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Posted On October 29, 2012 A Lashkar commander who was killed in Sopore on Oct 21 was a forward-looking, selfless youth with a modern outlook. Some had advised him to try modeling. But it all changed with one incident when security forces knocked at his door. Bilal Handoo reports.
When a house in Sopore was surrounded by security forces on Oct 21, the trapped Lashkar commander, Muzammil Amin Dar, knew his end was near. With bullets lodged in his leg, he made a phone call to his parents and asked his father to repay the debt. „Don‟t cry. This life is short. We will all meet in heaven, Inshaallah!‟ The calm in his voice was followed by the dirge and wails of women present at his house that day. This was the last when Dar, alias Urfi, spoke to his parents. Minutes later, he was killed. Once praised for a stylish outlook, many had advised Muzamil to try a career in modeling. But he told them he wanted to improve the financial state of his impoverished family. He loved books too. “Few years ago, he was like any other boy of the locality. He used to wear stylish clothes and follow trends like a model does. We insisted him to try a career in a modeling,” one of his relatives told Kashmir Life. Today, there is an eerie silence at his house broken by the loud cries of his mother and relatives. It would be difficult to find out exactly how a fashion-conscious boy with a modern outlook turned inwards and found solace in an isolated life, “In 2010, two militants gave a bag to our mother. They promised to return to collect it. Unfortunately, the area was cordoned by army and police. My mother dropped the bag into a well but she was spotted by Army and police. They took Muzamil and locked him up for four days,” his brother, Mudasir Dar, a medical representative, told Kashmir Life. “After that, Muzamil was called to present himself at police station on a number of occasions. He was kept in extreme cold from morning to evening,” he said. The family claims they were victimized by security forces after this incident. Muzamil‟s father, Muhammad Amin, and other two brothers were allegedly picked by police for 13 days. While they were released without charges, Muzamil was detained under the draconian Public Safety Act (PSA). He was accused of helping militants in lobbing hand grenade on 92 Bn, CRPF camp at Kapra Theater, Sopore and dubbed as a stone pelter. “His life changed drastically and there was a tremendous change in his outlook. He used to tell people to understand the message of Islam. He was a shy and peace loving boy who always believed that violence was not a solution to any problem. He believed that „free will‟ was the right of every human,” Mudasir says. After he was released from prison, Muzamil joined SMHS hospital in Srinagar as an assistant. For six months, he used to come to hospital daily. On Feb 28, 2012, all of a sudden, he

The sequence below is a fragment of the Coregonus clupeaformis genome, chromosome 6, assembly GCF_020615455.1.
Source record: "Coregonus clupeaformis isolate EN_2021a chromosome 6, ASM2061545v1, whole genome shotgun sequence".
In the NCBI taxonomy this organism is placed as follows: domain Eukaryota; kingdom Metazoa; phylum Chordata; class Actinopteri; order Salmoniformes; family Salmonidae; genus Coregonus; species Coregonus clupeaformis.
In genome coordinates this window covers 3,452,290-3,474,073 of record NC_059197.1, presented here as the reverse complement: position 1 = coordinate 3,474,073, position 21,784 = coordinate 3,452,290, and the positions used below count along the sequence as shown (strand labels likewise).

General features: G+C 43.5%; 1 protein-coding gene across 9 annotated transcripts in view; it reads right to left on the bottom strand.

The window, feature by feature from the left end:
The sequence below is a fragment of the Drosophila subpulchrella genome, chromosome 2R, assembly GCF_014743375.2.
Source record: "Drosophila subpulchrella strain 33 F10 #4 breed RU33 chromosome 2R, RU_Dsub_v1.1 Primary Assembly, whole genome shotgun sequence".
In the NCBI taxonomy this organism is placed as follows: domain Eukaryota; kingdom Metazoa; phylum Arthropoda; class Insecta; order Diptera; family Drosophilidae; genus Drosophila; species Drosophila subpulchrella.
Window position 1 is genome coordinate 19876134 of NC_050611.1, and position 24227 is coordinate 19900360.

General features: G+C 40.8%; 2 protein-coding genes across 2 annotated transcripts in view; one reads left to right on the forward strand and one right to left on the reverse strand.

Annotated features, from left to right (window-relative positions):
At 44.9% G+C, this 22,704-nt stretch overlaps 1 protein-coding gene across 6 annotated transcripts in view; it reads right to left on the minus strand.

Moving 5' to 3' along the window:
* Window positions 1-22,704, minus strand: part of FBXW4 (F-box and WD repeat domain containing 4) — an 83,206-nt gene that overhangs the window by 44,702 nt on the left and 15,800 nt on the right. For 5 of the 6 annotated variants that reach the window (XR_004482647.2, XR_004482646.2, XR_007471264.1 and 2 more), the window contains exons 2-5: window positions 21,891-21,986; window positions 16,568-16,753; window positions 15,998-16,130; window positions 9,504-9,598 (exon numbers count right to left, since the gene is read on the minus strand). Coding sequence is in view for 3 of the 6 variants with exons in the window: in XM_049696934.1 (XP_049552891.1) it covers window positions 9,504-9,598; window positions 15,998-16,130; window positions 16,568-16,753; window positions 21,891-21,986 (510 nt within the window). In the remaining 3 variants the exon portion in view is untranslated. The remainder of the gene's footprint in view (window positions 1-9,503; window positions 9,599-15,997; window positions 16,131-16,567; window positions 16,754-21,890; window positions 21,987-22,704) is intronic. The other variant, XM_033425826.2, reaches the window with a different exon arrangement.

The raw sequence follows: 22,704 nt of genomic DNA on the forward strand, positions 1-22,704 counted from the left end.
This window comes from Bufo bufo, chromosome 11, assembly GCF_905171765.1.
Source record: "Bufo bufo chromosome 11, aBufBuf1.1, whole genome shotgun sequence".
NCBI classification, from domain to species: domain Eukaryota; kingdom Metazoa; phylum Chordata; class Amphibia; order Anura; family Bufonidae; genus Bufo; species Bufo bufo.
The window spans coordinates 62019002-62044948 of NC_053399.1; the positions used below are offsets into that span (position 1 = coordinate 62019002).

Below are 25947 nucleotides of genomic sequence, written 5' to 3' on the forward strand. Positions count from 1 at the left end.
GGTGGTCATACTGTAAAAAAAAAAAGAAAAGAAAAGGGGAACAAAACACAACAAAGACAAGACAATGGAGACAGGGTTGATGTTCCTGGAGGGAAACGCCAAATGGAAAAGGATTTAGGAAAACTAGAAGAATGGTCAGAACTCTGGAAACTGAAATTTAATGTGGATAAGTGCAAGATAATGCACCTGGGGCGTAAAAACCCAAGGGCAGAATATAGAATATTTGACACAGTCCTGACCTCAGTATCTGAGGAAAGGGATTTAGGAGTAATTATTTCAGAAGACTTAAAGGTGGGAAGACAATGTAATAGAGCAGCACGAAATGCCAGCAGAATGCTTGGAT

disappeared. On the same day, three search operations were carried out by police at his residence. The then union home minister, P Chidambaram described him as the mastermind of a Delhi bomb blast during a press conference same day. Since that day, his family didn‟t hear anything from Muzamil, till he called from the encounter site. “He figured in various investigations of militancy related crimes and during one of such investigations, a huge cache of arms and ammunition was recovered from his home in 2010,” a police statement reads. ”The claim of the family that foreign militants had by chance handed over arms cache to his mother while they had been chased by police or Army is far from truth.” Police investigations suggest Muzamil had been working for Lashkar-e-Toiba since 2009 and has been providing all kinds of logistic support to Pakistani militant commander Abdullah Uni, who was killed in September 2011 in Sopore. “Two boys of Sopore were arrested by Delhi police who had reportedly plotted to trigger bomb blasts in Delhi and Srinagar. During interrogation, they revealed that Muzamil was the mastermind of whole affair,” a senior police official said. The police launched a massive manhunt in Srinagar and Sopore to trace him. However, he continued to remain evasive for them, and for his family. On the day he was killed, he was in regular touch with his elder brother through Facebook. “He had never thought of becoming a militant. But, like many youth, he had strong views on Kashmir,” his brother Mudasir says. Like many youth, Muzamil had to pay with his life, although, in different circumstances